Crossing the Line: Evaluating the TV Industry’s Early Moves into Ad Tech


TV ConvergenceThere are very few purists left in digital advertising. Over the last few years we’ve seen an orgy of identity switching, as agency groups run their own ad networks while ad networks and ad tech companies are behaving like agencies and occasionally publishers. Even brands are behaving differently, whether it’s through taking agency services in house, creating their own content, or by building fully-fledged media businesses.

As far as digital advertising goes, the TV industry has been relatively straight-laced. For the most part they have simply been the highly prized clients of the ad tech specialists. However, there are signs that the TV world is starting to wake up to the power of ad tech, whether it’s through acquiring companies, building their own tech, or by simply making use of the infrastructure available to build ad networks of their own. In Europe alone, over the last couple of years we’ve seen the following early moves:

– In 2012, BSkyB launched Adsmart, a TV targeting service which they also hope to offer to other broadcasters;

– Last year we also saw RTL Nederland acquire Videostrip, the leading premium video ad network in the Netherlands;

– Various broadcasters creating their own custom ad formats to differentiate their offering e.g. the custom formats built by ITV and Channel 4.

– Zodiak Media, a TV production company with 45 local brands in 17 countries and with annual revenues of around $800m, recently launched  ‘Zodiak Advertising’, a premium publisher trading desk. Sources close to the company say the division has ambitious plans for future growth and is eyeing up possible acquisition targets.

While in the scheme of things this still represents more of a trickle than a stream, there are various reasons to believe that these moves may be part of a long-term trend of continued investment, which will be welcome news to the ad tech companies overlooked thus far by the likes of Google, Adobe and AOL. Here are a few of the market forces VAN believes are pushing the TV industry deeper into ad tech:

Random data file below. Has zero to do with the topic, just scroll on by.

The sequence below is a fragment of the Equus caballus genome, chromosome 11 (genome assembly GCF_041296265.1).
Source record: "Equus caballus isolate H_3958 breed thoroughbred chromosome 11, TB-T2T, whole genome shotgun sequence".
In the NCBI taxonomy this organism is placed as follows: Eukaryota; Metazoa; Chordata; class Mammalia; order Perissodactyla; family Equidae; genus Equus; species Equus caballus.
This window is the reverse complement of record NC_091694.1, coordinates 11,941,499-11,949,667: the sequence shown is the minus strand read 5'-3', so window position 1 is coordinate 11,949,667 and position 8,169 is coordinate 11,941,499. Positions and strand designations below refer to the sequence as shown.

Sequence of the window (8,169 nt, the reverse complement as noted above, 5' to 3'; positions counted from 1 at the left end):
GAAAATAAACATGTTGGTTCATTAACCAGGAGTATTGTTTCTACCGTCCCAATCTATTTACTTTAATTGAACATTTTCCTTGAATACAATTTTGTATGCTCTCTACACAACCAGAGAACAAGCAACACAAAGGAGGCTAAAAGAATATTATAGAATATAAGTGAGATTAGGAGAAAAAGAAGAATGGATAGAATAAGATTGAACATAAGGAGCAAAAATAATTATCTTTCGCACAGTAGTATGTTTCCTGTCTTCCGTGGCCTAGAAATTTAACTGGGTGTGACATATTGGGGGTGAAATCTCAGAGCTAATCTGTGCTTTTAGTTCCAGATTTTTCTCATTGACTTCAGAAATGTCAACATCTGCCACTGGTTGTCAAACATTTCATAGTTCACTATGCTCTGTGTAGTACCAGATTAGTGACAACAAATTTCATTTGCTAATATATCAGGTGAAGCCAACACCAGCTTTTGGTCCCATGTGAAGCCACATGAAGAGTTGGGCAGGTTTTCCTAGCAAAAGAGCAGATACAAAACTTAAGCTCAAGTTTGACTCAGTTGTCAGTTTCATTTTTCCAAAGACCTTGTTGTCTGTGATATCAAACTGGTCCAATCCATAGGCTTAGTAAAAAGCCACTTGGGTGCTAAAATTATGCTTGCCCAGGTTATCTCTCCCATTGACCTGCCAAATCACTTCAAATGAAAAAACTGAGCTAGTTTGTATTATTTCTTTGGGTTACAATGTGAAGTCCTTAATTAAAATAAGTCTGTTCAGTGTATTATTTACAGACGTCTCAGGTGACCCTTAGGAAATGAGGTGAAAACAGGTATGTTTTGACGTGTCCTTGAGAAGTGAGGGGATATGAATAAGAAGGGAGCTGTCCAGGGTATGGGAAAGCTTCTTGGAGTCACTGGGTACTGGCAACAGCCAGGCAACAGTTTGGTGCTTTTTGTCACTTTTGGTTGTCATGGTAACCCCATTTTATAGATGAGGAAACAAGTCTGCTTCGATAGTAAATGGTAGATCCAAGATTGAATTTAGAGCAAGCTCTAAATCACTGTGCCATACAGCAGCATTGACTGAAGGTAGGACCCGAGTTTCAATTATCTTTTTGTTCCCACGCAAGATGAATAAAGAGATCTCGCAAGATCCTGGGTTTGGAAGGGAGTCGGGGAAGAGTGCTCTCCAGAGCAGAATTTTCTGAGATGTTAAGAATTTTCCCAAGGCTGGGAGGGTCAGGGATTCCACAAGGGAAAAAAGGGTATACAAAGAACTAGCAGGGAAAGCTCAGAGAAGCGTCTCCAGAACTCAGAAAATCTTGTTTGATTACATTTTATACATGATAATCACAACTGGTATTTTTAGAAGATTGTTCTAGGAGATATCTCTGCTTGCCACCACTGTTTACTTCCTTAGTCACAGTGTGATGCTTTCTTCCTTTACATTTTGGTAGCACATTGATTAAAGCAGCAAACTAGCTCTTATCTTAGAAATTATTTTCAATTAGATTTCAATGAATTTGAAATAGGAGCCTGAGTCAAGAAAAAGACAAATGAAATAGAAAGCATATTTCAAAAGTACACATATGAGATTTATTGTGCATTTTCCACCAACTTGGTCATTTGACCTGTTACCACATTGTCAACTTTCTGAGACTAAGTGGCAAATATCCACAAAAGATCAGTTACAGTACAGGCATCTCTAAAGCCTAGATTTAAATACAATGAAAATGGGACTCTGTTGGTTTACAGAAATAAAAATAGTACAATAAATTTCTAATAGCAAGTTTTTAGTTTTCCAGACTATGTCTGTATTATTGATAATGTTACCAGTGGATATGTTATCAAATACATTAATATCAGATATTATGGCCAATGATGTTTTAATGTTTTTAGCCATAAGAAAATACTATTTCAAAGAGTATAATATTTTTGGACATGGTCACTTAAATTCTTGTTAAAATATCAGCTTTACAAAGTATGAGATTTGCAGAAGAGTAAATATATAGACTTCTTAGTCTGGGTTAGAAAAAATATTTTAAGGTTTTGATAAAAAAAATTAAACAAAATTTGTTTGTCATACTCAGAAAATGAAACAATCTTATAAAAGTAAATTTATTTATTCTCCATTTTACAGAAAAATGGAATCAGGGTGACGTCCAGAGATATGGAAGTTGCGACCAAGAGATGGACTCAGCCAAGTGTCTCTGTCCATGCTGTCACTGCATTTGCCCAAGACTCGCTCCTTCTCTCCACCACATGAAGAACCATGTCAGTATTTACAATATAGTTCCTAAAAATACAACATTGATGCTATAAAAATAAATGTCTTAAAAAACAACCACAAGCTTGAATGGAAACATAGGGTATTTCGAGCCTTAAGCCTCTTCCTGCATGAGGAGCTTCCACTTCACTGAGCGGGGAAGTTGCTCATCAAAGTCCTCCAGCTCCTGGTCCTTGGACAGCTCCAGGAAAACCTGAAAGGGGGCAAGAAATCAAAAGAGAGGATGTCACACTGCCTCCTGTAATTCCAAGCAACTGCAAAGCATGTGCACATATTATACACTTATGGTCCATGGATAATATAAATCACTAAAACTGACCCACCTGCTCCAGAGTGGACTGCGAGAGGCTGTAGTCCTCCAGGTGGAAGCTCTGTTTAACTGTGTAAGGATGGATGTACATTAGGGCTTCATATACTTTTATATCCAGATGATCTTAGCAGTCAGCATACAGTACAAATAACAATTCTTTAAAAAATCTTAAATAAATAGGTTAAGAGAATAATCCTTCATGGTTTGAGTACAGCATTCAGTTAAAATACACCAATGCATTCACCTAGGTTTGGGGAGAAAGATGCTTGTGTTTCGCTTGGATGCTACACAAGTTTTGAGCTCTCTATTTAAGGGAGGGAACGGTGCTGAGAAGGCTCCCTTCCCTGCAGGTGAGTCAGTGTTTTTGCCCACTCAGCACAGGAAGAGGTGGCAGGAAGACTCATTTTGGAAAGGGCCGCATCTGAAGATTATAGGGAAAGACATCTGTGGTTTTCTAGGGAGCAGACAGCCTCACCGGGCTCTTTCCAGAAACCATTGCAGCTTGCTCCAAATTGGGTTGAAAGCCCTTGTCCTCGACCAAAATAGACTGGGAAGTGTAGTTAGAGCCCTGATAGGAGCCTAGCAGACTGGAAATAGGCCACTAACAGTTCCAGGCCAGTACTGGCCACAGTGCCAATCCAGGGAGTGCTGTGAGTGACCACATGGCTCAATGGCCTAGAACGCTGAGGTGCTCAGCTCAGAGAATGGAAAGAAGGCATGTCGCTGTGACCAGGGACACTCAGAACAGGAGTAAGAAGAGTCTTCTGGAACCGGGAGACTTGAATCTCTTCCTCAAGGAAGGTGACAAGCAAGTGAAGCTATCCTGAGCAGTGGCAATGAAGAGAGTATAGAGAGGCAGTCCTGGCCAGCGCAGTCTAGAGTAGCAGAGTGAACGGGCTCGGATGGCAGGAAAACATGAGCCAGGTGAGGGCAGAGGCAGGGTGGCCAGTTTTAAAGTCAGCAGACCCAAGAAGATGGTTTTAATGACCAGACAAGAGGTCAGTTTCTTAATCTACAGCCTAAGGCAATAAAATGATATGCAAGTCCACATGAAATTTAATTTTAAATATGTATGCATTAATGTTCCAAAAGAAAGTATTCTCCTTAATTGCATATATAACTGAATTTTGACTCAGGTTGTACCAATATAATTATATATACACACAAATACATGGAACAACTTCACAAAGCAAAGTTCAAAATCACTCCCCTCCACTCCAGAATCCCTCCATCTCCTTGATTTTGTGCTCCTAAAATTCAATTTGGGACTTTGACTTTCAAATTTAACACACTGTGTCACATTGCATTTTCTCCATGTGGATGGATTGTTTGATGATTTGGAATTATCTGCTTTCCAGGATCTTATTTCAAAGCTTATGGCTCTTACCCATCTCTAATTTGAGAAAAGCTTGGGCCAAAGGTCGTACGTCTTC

Ad Tech and Ad Networks Would Give TV a New Stake in an Increasingly Fragmented Market

The Internet fragments audiences and fuels consumer demand for à la carte services. This is already problematic for the TV industry, where the advertising proposition is primarily built around scale and reach, mainly across walled gardens where they rule they dominate. Having a role in ad tech or owning an ad network would allow them to also tap into the ever-growing budgets being spent by advertisers looking for incremental reach online.

The Online Video Competition Controls a Significant Chunk of the Ad Tech Industry

As we’ve seen with the programmatic revolution over the last few years, ad tech’s influence goes way beyond simply targeting and serving ads. It has disrupted multiple business models and has reshaped everything from agency business models to the way media is produced. If the TV industry continues to look in from the outside, they are – to at least some extent – subject to the influence of third party providers, many of whom are building media businesses aimed squarely at taking on the TV industry.